When we think of Nottinghamshire it is probably the county town and some of the other urban centres like Worksop that spring to mind first, but there is a great stretch of open rural country on the eastern side of the county that is little explored by tourists – and all the more inviting for that reason. Some of the pretty little villages and tiny towns that make up the Vale of Belvoir fall within the Notts boundaries: Elton , Granby and Sutton at its heart, Langar, Colston Bassett and Bingham along its edge. This is rural England at its gentlest, the sort of place to lose yourself in back-lanes and find yourself in pubs .

A short drive northwards brings you to the country between Newark and Southwell , both towns with architectural and historical sites to recommend them to visitors: the Norman grandeur of Southwell Minster and its chapter house are not to be missed; it was in this town that Charles I surrendered to the Scottish Army; and where the Bramley apple originated – so eat a pie to celebrate the fact. Newark’s central square is splendid – part of its attraction the various inns – and an unlikely pair, Byron and Gladstone , began their (very separate) careers here.

For many, however, it seems odd saying Southwell without the words ‘racing from’ preceding it. Over November there are seven days of horse-racing, one National Hunt on the turf, the rest flat meets on the all-weather track (so little or no danger of it being called off). There is something stirring about being at a race day even for those of us not au fait with bloodlines and bookmaking, and a good rural event with hands and hearts warmed by hot tea and the spirits lifted by the thought that your £1 accumulator could make you rich-ish pays off in memories alone.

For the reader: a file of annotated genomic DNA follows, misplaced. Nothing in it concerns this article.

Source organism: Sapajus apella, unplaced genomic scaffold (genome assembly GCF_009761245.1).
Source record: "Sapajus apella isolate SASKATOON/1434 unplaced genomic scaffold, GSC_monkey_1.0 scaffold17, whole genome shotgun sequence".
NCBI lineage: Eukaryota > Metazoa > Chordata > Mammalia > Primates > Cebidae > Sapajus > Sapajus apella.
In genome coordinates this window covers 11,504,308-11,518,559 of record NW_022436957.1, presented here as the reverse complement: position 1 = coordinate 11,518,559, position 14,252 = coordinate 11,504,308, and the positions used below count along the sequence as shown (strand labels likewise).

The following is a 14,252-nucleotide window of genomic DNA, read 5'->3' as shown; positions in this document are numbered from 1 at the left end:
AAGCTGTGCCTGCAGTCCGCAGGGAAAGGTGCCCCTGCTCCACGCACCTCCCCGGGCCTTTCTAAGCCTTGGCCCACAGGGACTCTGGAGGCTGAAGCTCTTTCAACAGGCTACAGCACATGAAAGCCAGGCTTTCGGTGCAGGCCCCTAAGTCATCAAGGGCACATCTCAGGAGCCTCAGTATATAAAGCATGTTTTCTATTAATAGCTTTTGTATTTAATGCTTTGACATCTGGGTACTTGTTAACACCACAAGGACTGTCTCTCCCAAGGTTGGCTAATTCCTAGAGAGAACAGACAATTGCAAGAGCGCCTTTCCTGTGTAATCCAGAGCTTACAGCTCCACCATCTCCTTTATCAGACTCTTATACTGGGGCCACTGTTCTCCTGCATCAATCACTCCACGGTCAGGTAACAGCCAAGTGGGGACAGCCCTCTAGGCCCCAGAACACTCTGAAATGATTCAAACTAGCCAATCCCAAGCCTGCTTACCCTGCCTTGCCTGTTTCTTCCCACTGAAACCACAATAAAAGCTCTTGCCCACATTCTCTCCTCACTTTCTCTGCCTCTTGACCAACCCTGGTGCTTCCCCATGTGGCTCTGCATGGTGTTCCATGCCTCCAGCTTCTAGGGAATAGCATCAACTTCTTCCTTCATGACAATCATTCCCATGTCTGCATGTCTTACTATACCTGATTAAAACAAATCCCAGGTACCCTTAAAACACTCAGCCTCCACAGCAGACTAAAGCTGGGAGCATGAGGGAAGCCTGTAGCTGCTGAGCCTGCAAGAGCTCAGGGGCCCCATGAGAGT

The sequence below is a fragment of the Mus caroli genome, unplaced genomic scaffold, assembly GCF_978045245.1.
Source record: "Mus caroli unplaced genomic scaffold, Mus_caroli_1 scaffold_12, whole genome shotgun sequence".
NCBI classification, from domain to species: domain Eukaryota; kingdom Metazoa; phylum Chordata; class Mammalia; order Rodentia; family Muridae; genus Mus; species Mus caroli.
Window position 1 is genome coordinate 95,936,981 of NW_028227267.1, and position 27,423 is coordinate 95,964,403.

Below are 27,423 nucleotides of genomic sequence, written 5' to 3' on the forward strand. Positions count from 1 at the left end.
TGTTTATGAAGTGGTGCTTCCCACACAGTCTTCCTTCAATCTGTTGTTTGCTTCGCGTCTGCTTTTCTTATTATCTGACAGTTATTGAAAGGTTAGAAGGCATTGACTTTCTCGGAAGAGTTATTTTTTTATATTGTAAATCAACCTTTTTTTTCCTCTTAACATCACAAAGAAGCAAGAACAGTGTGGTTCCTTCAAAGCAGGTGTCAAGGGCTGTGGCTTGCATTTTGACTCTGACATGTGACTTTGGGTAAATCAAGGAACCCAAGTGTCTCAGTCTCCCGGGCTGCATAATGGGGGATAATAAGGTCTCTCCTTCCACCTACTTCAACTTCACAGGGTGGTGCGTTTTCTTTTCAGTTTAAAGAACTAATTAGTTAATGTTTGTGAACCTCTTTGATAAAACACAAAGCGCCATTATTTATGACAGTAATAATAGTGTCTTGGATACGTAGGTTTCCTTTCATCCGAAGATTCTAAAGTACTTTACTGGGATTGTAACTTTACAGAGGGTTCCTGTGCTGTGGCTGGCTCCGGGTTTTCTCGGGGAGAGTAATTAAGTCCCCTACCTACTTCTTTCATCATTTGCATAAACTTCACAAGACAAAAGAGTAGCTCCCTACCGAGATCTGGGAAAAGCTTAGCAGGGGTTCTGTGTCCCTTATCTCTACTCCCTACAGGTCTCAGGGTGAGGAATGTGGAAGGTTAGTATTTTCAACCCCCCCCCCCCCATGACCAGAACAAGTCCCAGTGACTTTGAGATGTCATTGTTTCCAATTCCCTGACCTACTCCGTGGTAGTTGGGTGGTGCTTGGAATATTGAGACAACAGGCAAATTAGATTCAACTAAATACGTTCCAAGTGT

North again brings you to the Dukeries, another fascinating aspect of the county for those interested in our history – here four dukes made their very grand homes. One of these now in part houses a hotel ; Welbeck Abbey has many parts open to the public – and a renowned foodie side – and the best-known, Clumber Park , is another National Trust Property that you must make for – wonderful walks to delight you as well as the magnificent building. If you have your fill of the countryside, or just want to fill your evenings and nights as well as days, then Nottingham has a multitude of options for you. Opera North is performing, likewise the Hallé Orchestra; there are musicals, plays and comedy events aplenty – plus a fireworks spectacular or two; and in the Lace Market and adjacent Hockley you’ll find the pulsating nightlife for which the city has become renowned (there are about 40,000 thirsty students in the city to support that sector). Or if you fancy something a little more rooted make for the City of Caves , or the inn similarly built into its hillside that claims to be the oldest in the land – old enough for Robin and Little John to have enjoyed a flagon or two there - if they existed.